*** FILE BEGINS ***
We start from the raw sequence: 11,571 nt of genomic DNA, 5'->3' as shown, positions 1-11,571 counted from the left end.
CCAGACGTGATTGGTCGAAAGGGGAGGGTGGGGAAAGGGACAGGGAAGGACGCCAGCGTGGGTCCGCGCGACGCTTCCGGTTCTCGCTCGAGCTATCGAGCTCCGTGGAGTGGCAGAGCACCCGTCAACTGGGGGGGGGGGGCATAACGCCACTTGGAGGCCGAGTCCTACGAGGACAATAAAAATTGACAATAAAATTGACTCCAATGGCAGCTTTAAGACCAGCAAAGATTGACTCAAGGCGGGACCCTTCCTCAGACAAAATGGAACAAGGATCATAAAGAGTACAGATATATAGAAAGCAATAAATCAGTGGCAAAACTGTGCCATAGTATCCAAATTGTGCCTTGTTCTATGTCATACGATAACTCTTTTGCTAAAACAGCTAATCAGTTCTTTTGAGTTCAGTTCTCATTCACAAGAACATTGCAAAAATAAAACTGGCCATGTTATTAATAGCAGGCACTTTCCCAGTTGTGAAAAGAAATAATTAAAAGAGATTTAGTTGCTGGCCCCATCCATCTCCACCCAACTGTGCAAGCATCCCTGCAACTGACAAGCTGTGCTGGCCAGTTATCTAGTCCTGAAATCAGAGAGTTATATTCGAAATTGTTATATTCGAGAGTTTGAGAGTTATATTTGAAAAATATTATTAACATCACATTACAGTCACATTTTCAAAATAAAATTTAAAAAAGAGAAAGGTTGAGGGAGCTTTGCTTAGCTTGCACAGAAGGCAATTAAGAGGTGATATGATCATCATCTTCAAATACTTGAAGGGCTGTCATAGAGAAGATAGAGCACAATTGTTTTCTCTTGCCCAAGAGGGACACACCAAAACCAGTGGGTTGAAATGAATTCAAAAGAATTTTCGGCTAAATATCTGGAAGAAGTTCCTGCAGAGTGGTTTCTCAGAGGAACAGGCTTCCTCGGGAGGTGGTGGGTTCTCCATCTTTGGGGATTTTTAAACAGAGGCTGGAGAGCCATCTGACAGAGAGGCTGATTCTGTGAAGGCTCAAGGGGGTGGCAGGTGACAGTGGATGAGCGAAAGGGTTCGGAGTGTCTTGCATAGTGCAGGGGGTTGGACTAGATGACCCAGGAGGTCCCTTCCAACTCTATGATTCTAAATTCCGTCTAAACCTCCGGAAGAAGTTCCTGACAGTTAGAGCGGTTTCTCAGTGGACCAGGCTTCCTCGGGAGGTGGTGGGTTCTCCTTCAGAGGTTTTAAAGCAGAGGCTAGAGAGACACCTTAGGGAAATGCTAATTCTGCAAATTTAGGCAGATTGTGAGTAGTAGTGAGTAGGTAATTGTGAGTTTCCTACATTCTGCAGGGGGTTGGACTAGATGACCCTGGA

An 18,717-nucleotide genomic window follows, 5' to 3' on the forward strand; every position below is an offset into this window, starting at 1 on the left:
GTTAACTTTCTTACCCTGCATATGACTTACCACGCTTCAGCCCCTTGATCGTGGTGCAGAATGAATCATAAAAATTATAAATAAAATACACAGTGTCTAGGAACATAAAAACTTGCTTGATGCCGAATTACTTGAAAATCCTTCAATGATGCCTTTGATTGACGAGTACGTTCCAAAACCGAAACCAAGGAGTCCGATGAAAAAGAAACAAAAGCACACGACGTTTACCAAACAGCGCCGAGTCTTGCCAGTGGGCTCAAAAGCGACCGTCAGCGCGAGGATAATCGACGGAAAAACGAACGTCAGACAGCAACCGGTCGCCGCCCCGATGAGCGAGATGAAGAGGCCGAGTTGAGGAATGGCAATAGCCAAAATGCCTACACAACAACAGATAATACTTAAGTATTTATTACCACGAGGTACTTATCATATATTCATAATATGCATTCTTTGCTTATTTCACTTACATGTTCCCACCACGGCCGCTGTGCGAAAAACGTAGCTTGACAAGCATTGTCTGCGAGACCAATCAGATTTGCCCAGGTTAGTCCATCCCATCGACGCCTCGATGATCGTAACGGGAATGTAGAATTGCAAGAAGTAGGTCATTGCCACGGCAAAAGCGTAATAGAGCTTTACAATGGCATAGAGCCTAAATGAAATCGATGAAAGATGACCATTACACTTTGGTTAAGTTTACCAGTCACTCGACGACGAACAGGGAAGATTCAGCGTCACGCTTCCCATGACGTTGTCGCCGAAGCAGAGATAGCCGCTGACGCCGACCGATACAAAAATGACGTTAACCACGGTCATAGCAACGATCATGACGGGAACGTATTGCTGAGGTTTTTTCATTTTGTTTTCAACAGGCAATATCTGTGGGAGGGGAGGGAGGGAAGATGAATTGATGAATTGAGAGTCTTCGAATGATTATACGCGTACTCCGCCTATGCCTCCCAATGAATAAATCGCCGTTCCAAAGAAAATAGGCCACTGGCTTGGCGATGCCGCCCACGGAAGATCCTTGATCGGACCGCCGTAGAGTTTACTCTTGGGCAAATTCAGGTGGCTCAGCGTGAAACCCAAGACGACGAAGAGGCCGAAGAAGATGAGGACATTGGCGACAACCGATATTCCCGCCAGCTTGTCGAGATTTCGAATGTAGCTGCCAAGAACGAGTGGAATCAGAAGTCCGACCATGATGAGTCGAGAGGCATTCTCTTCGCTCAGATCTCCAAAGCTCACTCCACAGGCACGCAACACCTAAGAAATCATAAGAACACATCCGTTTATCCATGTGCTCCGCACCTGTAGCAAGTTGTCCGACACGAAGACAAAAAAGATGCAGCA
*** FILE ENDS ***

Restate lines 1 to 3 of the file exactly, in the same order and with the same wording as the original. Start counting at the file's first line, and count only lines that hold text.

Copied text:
We start from the raw sequence: 11,571 nt of genomic DNA, 5'->3' as shown, positions 1-11,571 counted from the left end.
CCAGACGTGATTGGTCGAAAGGGGAGGGTGGGGAAAGGGACAGGGAAGGACGCCAGCGTGGGTCCGCGCGACGCTTCCGGTTCTCGCTCGAGCTATCGAGCTCCGTGGAGTGGCAGAGCACCCGTCAACTGGGGGGGGGGGGCATAACGCCACTTGGAGGCCGAGTCCTACGAGGACAATAAAAATTGACAATAAAATTGACTCCAATGGCAGCTTTAAGACCAGCAAAGATTGACTCAAGGCGGGACCCTTCCTCAGACAAAATGGAACAAGGATCATAAAGAGTACAGATATATAGAAAGCAATAAATCAGTGGCAAAACTGTGCCATAGTATCCAAATTGTGCCTTGTTCTATGTCATACGATAACTCTTTTGCTAAAACAGCTAATCAGTTCTTTTGAGTTCAGTTCTCATTCACAAGAACATTGCAAAAATAAAACTGGCCATGTTATTAATAGCAGGCACTTTCCCAGTTGTGAAAAGAAATAATTAAAAGAGATTTAGTTGCTGGCCCCATCCATCTCCACCCAACTGTGCAAGCATCCCTGCAACTGACAAGCTGTGCTGGCCAGTTATCTAGTCCTGAAATCAGAGAGTTATATTCGAAATTGTTATATTCGAGAGTTTGAGAGTTATATTTGAAAAATATTATTAACATCACATTACAGTCACATTTTCAAAATAAAATTTAAAAAAGAGAAAGGTTGAGGGAGCTTTGCTTAGCTTGCACAGAAGGCAATTAAGAGGTGATATGATCATCATCTTCAAATACTTGAAGGGCTGTCATAGAGAAGATAGAGCACAATTGTTTTCTCTTGCCCAAGAGGGACACACCAAAACCAGTGGGTTGAAATGAATTCAAAAGAATTTTCGGCTAAATATCTGGAAGAAGTTCCTGCAGAGTGGTTTCTCAGAGGAACAGGCTTCCTCGGGAGGTGGTGGGTTCTCCATCTTTGGGGATTTTTAAACAGAGGCTGGAGAGCCATCTGACAGAGAGGCTGATTCTGTGAAGGCTCAAGGGGGTGGCAGGTGACAGTGGATGAGCGAAAGGGTTCGGAGTGTCTTGCATAGTGCAGGGGGTTGGACTAGATGACCCAGGAGGTCCCTTCCAACTCTATGATTCTAAATTCCGTCTAAACCTCCGGAAGAAGTTCCTGACAGTTAGAGCGGTTTCTCAGTGGACCAGGCTTCCTCGGGAGGTGGTGGGTTCTCCTTCAGAGGTTTTAAAGCAGAGGCTAGAGAGACACCTTAGGGAAATGCTAATTCTGCAAATTTAGGCAGATTGTGAGTAGTAGTGAGTAGGTAATTGTGAGTTTCCTACATTCTGCAGGGGGTTGGACTAGATGACCCTGGA

An 18,717-nucleotide genomic window follows, 5' to 3' on the forward strand; every position below is an offset into this window, starting at 1 on the left: